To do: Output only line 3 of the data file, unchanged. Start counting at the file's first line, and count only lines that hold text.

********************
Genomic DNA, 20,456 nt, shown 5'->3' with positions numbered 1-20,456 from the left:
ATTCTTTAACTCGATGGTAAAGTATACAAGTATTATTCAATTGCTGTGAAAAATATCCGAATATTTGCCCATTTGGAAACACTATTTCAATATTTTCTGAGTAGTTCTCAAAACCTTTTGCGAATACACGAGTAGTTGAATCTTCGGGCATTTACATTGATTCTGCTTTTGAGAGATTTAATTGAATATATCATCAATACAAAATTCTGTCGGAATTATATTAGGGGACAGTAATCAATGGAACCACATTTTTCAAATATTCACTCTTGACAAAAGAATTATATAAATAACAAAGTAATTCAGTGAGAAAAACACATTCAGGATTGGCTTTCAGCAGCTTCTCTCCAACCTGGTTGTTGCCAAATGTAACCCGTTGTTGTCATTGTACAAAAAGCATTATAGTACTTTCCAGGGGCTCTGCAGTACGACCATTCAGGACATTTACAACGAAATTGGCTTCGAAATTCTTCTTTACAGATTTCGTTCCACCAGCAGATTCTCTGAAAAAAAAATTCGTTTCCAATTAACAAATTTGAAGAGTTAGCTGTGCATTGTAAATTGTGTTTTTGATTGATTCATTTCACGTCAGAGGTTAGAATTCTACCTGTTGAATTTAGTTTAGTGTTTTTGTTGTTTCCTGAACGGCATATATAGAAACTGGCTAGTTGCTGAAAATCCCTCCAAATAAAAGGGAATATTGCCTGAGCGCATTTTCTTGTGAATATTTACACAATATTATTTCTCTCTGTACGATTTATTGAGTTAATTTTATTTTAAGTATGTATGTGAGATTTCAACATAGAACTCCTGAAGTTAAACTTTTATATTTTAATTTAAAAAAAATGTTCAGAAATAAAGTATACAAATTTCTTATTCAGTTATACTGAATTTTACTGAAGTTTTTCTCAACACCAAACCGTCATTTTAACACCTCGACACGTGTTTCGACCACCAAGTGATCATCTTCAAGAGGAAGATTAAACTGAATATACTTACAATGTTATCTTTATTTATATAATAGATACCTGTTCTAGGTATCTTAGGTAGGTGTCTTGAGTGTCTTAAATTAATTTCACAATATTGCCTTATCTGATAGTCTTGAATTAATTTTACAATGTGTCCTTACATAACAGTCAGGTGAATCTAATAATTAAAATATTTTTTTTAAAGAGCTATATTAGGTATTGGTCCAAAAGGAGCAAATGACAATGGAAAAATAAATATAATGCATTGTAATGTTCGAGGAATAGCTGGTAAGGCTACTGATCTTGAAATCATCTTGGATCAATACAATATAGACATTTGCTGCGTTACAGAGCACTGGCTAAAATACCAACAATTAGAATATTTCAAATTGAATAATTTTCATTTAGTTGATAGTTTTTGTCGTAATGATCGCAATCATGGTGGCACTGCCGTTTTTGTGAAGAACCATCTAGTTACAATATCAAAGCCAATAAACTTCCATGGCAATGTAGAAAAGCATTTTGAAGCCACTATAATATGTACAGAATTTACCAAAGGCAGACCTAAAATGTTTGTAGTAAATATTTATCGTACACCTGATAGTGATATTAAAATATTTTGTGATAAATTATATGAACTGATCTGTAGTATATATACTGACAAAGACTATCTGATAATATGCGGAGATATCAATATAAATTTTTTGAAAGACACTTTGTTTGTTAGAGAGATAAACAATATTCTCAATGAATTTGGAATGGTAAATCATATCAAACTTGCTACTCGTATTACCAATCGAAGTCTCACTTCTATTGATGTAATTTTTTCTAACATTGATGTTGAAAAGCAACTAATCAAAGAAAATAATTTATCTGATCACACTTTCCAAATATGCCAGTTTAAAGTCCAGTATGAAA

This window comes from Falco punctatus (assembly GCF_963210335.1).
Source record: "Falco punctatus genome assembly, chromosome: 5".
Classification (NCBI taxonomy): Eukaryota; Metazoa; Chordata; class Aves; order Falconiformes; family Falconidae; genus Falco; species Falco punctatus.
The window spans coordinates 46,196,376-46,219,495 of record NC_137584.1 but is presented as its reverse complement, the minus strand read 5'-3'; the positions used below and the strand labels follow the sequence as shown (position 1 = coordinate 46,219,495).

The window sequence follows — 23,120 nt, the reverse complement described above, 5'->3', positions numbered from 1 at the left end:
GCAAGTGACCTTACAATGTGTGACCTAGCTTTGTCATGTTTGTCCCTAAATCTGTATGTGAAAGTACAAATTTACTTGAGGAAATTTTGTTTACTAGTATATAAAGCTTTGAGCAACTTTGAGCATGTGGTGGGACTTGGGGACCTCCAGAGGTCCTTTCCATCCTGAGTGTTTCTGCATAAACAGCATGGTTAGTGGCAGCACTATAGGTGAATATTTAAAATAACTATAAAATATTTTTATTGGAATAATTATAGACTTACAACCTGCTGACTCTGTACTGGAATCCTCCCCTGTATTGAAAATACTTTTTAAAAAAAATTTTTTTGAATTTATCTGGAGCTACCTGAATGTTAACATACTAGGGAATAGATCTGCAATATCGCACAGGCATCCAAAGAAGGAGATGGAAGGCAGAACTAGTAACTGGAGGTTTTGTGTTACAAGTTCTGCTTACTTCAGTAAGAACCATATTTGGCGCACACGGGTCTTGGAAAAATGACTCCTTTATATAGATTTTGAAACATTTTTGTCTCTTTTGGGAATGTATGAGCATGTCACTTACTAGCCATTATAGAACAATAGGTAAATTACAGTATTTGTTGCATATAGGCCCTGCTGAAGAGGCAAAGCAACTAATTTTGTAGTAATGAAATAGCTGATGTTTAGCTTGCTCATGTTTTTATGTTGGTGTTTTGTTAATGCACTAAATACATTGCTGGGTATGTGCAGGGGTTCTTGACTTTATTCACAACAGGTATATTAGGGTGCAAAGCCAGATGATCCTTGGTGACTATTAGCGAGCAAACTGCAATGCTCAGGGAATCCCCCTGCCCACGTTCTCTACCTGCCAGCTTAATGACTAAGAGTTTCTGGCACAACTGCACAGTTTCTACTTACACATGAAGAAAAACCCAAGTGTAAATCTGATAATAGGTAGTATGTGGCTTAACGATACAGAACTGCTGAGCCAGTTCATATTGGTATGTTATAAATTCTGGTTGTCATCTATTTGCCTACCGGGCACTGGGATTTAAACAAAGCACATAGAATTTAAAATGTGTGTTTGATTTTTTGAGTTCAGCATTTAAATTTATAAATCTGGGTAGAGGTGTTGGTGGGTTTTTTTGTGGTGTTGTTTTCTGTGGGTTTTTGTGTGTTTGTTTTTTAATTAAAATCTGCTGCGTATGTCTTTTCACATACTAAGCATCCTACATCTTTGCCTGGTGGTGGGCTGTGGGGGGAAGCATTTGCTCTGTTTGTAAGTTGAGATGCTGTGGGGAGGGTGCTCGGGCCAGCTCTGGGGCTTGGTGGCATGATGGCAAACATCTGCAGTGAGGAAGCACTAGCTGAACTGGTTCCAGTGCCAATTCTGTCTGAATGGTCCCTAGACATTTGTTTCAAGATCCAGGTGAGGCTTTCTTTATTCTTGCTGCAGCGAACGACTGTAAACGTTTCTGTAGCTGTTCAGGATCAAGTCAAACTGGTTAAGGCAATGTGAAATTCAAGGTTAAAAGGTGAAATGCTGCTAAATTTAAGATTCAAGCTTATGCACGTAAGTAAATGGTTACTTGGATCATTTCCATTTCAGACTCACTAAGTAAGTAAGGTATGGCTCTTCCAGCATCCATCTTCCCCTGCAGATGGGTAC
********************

This window comes from Falco punctatus (assembly GCF_963210335.1).